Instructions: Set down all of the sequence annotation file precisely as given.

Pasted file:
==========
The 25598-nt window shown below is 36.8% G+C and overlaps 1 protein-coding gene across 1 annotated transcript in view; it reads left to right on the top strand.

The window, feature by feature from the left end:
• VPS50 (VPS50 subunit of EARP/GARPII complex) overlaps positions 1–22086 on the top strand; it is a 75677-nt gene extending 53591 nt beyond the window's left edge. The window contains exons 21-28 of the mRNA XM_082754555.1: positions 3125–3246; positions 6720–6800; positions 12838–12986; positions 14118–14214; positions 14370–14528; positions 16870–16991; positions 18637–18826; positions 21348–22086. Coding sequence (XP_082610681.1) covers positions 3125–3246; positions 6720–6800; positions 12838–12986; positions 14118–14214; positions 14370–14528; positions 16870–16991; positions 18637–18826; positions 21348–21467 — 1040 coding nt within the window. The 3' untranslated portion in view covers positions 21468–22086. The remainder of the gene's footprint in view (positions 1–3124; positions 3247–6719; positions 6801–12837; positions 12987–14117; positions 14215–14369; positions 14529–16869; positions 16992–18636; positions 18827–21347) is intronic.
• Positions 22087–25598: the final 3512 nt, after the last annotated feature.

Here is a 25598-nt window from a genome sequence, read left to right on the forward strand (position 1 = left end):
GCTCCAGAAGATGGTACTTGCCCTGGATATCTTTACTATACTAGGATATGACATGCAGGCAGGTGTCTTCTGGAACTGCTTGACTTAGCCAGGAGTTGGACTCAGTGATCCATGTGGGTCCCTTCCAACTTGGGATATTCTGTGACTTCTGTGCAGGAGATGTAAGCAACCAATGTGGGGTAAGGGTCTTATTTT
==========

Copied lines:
The 25598-nt window shown below is 36.8% G+C and overlaps 1 protein-coding gene across 1 annotated transcript in view; it reads left to right on the top strand.

The window, feature by feature from the left end:
• VPS50 (VPS50 subunit of EARP/GARPII complex) overlaps positions 1–22086 on the top strand; it is a 75677-nt gene extending 53591 nt beyond the window's left edge. The window contains exons 21-28 of the mRNA XM_082754555.1: positions 3125–3246; positions 6720–6800; positions 12838–12986; positions 14118–14214; positions 14370–14528; positions 16870–16991; positions 18637–18826; positions 21348–22086. Coding sequence (XP_082610681.1) covers positions 3125–3246; positions 6720–6800; positions 12838–12986; positions 14118–14214; positions 14370–14528; positions 16870–16991; positions 18637–18826; positions 21348–21467 — 1040 coding nt within the window. The 3' untranslated portion in view covers positions 21468–22086. The remainder of the gene's footprint in view (positions 1–3124; positions 3247–6719; positions 6801–12837; positions 12987–14117; positions 14215–14369; positions 14529–16869; positions 16992–18636; positions 18827–21347) is intronic.
• Positions 22087–25598: the final 3512 nt, after the last annotated feature.

Here is a 25598-nt window from a genome sequence, read left to right on the forward strand (position 1 = left end):
GCTCCAGAAGATGGTACTTGCCCTGGATATCTTTACTATACTAGGATATGACATGCAGGCAGGTGTCTTCTGGAACTGCTTGACTTAGCCAGGAGTTGGACTCAGTGATCCATGTGGGTCCCTTCCAACTTGGGATATTCTGTGACTTCTGTGCAGGAGATGTAAGCAACCAATGTGGGGTAAGGGTCTTATTTT